Author Archives: Sarah Ryan
If you aren’t a fan of oddly cut pomeranians, then I might encourage you to skip this post. However, if you find them cute, adorable and perfect in every way, you’ve stumbled onto the right page. I’m talking about Boo, the self-proclaimed “World’s Cutest Dog”.
My obsession with Boo began a little earlier this year and has been growing with each mobile upload by his owner, who he warmly refers to as “human”. Boo has his own public figure account on Facebook which is where I found him. His about me says it all: “My name is Boo. I am a dog. Life is good.” However, Boo can fool you. He’s quite the busy puppy making appearances left and right, releasing books and modeling products. After a more in-depth analysis I’ve found that Boo can teach us a lot about personal branding and how to keep that momentum rolling. I’ve found that Boo stays true to his unique personality, expands into various industries and networks like crazy. Maybe you can’t teach an old dog a new trick, but this young puppy has a lot to teach about personal branding.
In regards to his unique personality, Boo is not the perfect puppy. He is lazy, vain and somewhat superficial not to mention his crazy haircut! Boo prefers nothing more than to sleep, cuddle and occasionally play, but mostly sleep. He loves to be the center of attention even if he tries to deny it. On Wednesdays he celebrates “Naked Wednesdays” which are days when he shaves his entire body except for his head. Even if he does resemble a fluffy basketball, Boo owns it. Boo teaches us all how important it is to embrace what makes you quirky, memorable and unique. His characteristics are not necessarily positive or admirable, but at the same time he’s hard to forget. It’s easier to for other people to become more interested or involved in your efforts if they feel like they know the real you, not just some robot in the social media world. So take Boo’s lead! Embrace all your characteristics, good and bad. It’s what makes you, you.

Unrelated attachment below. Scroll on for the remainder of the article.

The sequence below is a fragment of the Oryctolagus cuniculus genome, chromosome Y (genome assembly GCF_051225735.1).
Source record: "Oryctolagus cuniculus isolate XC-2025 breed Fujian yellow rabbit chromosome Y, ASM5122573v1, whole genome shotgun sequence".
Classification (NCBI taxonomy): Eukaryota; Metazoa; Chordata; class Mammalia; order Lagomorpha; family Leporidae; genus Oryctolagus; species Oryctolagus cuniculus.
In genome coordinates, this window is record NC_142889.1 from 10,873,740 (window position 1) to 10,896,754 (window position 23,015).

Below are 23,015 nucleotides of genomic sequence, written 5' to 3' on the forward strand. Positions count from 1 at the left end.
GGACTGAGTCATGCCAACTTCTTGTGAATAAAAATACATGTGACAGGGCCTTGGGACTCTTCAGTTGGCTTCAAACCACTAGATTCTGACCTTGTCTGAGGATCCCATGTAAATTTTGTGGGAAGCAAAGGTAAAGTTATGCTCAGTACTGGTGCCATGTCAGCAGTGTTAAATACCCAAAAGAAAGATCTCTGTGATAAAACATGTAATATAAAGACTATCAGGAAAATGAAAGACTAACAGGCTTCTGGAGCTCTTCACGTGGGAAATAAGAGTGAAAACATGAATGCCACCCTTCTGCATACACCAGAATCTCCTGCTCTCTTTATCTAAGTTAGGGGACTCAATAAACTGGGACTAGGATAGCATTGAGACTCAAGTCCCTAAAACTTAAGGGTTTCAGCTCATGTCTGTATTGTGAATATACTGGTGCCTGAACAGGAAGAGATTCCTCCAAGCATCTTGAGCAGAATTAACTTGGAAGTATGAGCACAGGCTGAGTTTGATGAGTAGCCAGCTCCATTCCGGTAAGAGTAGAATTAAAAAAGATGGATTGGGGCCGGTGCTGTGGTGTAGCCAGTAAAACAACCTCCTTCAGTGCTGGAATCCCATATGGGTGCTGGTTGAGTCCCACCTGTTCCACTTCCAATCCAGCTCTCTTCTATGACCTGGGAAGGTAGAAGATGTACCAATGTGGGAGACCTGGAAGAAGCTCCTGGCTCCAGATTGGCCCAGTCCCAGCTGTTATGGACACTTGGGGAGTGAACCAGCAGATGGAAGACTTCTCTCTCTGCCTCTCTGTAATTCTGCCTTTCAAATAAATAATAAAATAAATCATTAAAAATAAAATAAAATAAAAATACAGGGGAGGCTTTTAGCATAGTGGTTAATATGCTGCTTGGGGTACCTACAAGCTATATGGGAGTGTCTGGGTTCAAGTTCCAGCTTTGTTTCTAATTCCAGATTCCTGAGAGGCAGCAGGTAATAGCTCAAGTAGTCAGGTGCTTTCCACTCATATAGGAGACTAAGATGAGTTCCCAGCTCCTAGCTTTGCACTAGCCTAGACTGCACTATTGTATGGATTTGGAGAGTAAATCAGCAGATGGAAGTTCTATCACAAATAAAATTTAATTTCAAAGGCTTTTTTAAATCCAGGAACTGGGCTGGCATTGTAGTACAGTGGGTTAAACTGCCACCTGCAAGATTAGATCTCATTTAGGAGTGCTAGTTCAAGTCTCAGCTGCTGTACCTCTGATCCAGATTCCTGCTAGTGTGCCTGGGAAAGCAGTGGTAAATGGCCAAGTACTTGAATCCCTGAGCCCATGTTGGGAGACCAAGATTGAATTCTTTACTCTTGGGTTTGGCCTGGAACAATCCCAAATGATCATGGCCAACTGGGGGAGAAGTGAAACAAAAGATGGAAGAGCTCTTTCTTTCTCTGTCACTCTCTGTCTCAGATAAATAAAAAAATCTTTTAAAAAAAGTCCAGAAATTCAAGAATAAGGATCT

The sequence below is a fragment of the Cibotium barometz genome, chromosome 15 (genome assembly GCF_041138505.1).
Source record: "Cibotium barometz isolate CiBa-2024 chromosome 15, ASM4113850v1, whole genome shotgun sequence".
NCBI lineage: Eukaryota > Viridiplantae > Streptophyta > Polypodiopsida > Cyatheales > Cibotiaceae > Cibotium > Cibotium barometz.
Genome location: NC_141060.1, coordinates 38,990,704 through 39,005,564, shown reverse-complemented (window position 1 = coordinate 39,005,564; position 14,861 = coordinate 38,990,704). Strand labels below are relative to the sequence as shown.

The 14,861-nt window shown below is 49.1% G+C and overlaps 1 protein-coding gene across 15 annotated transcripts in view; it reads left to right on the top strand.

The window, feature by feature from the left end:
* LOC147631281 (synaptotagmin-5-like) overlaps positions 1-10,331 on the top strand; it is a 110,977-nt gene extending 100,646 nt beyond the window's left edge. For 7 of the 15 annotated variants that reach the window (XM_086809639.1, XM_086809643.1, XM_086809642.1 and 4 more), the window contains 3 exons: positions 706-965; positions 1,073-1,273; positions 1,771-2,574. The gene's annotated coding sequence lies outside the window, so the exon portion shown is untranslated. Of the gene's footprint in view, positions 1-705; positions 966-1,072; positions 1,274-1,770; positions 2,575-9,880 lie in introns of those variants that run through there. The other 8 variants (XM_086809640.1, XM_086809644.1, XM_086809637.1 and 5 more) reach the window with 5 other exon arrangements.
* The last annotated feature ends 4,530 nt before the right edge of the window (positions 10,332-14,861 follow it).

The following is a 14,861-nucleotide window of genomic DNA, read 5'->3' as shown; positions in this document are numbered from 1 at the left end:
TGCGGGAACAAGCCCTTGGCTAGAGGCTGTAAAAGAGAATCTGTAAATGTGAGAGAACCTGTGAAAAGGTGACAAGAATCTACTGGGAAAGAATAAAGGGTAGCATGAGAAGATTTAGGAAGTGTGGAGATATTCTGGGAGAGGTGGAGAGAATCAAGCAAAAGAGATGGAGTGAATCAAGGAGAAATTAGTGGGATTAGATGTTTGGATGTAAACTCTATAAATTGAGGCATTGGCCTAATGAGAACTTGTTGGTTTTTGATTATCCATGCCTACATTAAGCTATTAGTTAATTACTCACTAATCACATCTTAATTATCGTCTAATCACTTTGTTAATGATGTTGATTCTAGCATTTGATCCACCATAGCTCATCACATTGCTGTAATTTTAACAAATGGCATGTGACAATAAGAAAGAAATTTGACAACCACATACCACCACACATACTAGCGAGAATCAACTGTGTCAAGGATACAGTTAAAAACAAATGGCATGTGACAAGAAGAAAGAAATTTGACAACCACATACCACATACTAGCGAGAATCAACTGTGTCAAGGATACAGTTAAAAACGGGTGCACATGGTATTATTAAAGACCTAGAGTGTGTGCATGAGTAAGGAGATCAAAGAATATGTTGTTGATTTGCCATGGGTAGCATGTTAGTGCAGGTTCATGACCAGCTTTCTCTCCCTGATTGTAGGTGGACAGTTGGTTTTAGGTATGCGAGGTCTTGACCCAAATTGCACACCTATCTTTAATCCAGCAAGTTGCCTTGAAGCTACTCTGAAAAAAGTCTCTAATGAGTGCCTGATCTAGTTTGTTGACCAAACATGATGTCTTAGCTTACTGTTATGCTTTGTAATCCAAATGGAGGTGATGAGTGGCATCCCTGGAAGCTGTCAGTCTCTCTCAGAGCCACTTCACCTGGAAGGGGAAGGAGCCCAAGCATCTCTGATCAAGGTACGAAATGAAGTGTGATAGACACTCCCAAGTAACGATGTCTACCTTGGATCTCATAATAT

When Boo hit it big on Facebook, he knew it was time to venture into other areas so his fans could adore him in new ways. Published on August 3, 2011, “Boo: The Life of the World’s Cutest Dog” became the world’s cutest book. Even puppy with a love for sleeping can tell you it is no easy task to enter other industries. After his successful book release, Boo partnered with GUND to create an 8″ stuffed animal identical twin.
Throughout this entire process, Boo has also managed to network his tail off. Everyone from George Stephanopoulos (as seen on Good Morning America!) to Doctor Dre seems to want a piece of Boo and he’s been working hard to maintain those good relationships. He’s also entered the retail market with American Apparel and Tory Burch. American Apparel has created “Dog Hoodies” which are basically sweatshirts for puppies (best idea ever) and Boo is their number 1 model. When Boo isn’t modeling for American Apparel, he’s modeling for the ultimate fashionista, Tory Burch and he also models for Beats by Dre. No wonder this little puppy’s favorite activity is sleeping!